A thoracic spine x-ray is an x-ray of the twelve chest (thoracic) vertebrae. The vertebrae are separated by flat pads of cartilage that cushion them.
Vertebral radiography; X-ray - spine; Thoracic x-ray; Spine x-ray; Thoracic spine films; Back films
The test is done in a hospital radiology department or in the health care provider’s office. You will lie on the x-ray table and will be asked to lay in different positions. If the x-ray is to determine an injury, care will be taken to prevent further injury.
The x-ray machine will be positioned over the thoracic area of the spine. You will hold your breath as the picture is taken, so that the picture will not be blurry. Usually 2 or 3 x-ray views are needed.
Inform the health care provider if you are pregnant. Remove all jewelry.
Th test causes no discomfort. The table may be cold.
The x-ray helps evaluate bone injuries, disease of the bone, tumors of the bone, or cartilage loss.
The abnormalities the test will pick up include fractures, dislocations, thinning of the bone (osteoporosis), and deformities in the curvature of the spine. The test may also detect bone spurs, disk narrowing, and degeneration of the vertebrae.
There is low radiation exposure. X-rays are monitored and regulated to provide the minimum amount of radiation exposure needed to produce the image. Most experts feel that the risk is low compared with the benefits. Pregnant women and children are more sensitive to the risks of the x-ray.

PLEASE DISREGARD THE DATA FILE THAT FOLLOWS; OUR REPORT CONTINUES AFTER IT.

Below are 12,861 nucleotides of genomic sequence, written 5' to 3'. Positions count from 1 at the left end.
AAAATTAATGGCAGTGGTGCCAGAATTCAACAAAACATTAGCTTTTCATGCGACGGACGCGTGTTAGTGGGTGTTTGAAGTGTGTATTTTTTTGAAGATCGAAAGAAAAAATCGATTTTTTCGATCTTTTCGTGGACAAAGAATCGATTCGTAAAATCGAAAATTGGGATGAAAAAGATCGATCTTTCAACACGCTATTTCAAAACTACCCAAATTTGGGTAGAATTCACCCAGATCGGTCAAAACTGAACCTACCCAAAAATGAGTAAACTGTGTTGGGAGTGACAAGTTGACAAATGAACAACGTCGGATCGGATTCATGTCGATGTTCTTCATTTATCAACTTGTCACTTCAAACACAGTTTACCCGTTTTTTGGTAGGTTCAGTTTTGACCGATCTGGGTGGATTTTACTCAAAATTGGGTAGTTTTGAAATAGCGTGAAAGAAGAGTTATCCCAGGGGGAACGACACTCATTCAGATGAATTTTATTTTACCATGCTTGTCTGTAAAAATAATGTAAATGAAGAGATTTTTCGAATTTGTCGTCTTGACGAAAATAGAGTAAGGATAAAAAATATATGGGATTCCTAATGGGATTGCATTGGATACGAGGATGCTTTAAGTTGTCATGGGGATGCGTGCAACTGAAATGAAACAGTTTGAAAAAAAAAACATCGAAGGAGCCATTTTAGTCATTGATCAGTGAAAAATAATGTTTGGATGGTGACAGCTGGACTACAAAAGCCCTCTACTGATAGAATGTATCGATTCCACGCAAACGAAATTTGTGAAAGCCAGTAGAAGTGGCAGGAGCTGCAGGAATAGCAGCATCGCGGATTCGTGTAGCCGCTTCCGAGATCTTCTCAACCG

The x-ray will not detect problems in the muscles, nerves, and other soft tissues, because they can't be seen well on an x-ray.
Stevens JM, Rich PM, Dixon AK. The spine. In: Grainger RC, Allison D, Adam, Dixon AK, eds. Grainger & Allison's Diagnostic Radiology. 5th ed. New York, NY: Churchill Livingstone; 2008:chap 60.
Review Date: 8/8/2009
Reviewed By: Linda J. Vorvick, MD, Medical Director, MEDEX Northwest Division of Physician Assistant Studies, University of Washington, School of Medicine. Also reviewed by David Zieve, MD, MHA, Medical Director, A.D.A.M., Inc.
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